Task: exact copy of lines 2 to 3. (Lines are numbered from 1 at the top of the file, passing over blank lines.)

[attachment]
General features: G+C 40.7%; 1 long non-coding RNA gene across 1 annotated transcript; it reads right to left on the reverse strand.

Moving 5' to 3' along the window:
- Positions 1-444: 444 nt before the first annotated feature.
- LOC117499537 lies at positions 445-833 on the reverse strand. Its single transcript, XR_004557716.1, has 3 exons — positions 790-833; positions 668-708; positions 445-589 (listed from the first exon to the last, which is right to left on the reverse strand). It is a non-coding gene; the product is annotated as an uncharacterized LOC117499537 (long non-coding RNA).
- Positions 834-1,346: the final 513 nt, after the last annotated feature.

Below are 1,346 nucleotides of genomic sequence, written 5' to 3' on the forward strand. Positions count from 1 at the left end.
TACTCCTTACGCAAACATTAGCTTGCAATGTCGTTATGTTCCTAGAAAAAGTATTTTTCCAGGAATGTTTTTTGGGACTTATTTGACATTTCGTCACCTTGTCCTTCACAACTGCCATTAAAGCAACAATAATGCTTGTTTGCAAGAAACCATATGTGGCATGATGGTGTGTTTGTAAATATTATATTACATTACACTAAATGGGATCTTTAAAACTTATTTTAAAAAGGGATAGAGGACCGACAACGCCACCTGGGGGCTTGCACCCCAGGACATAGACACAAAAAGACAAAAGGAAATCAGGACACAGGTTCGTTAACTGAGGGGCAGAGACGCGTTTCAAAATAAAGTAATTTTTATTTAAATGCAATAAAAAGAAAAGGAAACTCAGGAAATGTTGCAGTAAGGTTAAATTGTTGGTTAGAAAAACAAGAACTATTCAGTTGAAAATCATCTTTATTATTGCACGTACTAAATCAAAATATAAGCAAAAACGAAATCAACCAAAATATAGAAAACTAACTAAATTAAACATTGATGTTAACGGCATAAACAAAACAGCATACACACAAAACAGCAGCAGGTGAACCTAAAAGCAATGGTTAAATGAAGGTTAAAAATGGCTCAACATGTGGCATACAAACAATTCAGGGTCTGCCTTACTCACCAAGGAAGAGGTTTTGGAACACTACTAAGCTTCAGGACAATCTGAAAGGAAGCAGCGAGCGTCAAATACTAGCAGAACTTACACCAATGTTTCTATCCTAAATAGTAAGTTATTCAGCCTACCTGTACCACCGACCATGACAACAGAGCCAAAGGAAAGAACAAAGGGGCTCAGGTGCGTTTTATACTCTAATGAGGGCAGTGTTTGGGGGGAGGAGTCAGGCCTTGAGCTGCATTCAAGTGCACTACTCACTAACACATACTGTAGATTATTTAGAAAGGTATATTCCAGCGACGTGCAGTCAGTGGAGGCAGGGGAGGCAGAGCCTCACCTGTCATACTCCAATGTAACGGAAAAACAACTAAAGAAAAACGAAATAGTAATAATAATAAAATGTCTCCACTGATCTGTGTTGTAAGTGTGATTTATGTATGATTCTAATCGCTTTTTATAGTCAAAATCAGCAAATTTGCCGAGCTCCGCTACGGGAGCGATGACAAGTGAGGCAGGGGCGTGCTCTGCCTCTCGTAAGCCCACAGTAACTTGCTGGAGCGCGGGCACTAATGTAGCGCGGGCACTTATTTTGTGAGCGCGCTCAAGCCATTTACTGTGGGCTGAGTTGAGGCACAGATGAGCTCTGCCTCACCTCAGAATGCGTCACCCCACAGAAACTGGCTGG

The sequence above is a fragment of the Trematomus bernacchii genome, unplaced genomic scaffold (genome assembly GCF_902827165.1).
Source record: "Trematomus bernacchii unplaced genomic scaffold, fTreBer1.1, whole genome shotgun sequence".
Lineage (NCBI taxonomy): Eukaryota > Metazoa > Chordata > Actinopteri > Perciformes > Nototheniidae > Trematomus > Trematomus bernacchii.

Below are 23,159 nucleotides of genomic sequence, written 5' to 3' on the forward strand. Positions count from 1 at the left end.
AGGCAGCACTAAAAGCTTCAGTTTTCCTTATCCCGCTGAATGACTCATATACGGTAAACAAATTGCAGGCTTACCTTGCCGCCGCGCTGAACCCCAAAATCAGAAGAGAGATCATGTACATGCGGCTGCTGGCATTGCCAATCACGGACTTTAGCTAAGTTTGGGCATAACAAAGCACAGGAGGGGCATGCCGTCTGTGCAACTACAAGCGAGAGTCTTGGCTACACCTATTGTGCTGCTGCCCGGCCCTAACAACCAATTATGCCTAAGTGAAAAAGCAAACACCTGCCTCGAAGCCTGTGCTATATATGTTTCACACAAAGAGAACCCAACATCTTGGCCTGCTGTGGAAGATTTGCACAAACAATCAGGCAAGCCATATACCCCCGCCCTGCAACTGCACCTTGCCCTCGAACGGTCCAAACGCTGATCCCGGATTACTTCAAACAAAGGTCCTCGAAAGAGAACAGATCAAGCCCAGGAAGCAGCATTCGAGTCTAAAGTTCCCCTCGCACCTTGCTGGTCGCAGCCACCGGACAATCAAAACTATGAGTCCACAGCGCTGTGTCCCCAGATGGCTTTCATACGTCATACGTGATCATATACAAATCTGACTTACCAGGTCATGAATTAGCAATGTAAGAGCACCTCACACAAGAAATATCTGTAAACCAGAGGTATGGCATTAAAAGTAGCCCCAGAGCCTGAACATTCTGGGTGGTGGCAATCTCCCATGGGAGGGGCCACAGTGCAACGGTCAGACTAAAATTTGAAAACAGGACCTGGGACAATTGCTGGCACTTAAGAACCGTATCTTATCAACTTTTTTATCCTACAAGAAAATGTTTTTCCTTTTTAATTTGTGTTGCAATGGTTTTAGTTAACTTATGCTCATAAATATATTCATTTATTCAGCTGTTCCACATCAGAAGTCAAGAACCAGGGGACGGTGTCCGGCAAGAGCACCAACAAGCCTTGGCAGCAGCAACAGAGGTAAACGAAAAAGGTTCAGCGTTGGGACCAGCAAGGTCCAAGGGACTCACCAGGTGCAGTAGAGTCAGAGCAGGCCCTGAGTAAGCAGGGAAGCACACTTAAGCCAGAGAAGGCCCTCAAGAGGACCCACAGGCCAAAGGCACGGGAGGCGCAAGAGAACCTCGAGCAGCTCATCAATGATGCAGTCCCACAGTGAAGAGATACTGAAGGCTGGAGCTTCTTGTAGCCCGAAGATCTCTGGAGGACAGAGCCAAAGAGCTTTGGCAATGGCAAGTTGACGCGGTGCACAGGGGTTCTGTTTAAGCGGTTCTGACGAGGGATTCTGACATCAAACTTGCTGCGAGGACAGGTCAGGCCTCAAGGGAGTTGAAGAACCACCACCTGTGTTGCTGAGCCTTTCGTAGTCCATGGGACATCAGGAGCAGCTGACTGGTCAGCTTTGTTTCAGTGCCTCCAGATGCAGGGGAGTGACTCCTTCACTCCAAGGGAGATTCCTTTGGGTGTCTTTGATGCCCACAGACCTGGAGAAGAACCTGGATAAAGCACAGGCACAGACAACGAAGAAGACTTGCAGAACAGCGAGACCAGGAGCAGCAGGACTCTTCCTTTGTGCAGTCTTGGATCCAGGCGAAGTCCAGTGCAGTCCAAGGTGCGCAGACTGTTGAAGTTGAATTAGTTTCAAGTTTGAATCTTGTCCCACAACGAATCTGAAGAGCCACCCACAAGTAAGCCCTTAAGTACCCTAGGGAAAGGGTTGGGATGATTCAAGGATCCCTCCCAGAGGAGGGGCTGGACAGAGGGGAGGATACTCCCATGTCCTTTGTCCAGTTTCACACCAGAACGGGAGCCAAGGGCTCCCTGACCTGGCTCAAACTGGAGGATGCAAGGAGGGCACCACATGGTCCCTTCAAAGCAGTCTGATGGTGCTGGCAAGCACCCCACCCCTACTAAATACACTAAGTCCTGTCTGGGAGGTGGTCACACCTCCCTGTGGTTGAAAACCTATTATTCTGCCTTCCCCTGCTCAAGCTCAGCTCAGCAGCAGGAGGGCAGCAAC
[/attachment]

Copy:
Moving 5' to 3' along the window:
- Positions 1-444: 444 nt before the first annotated feature.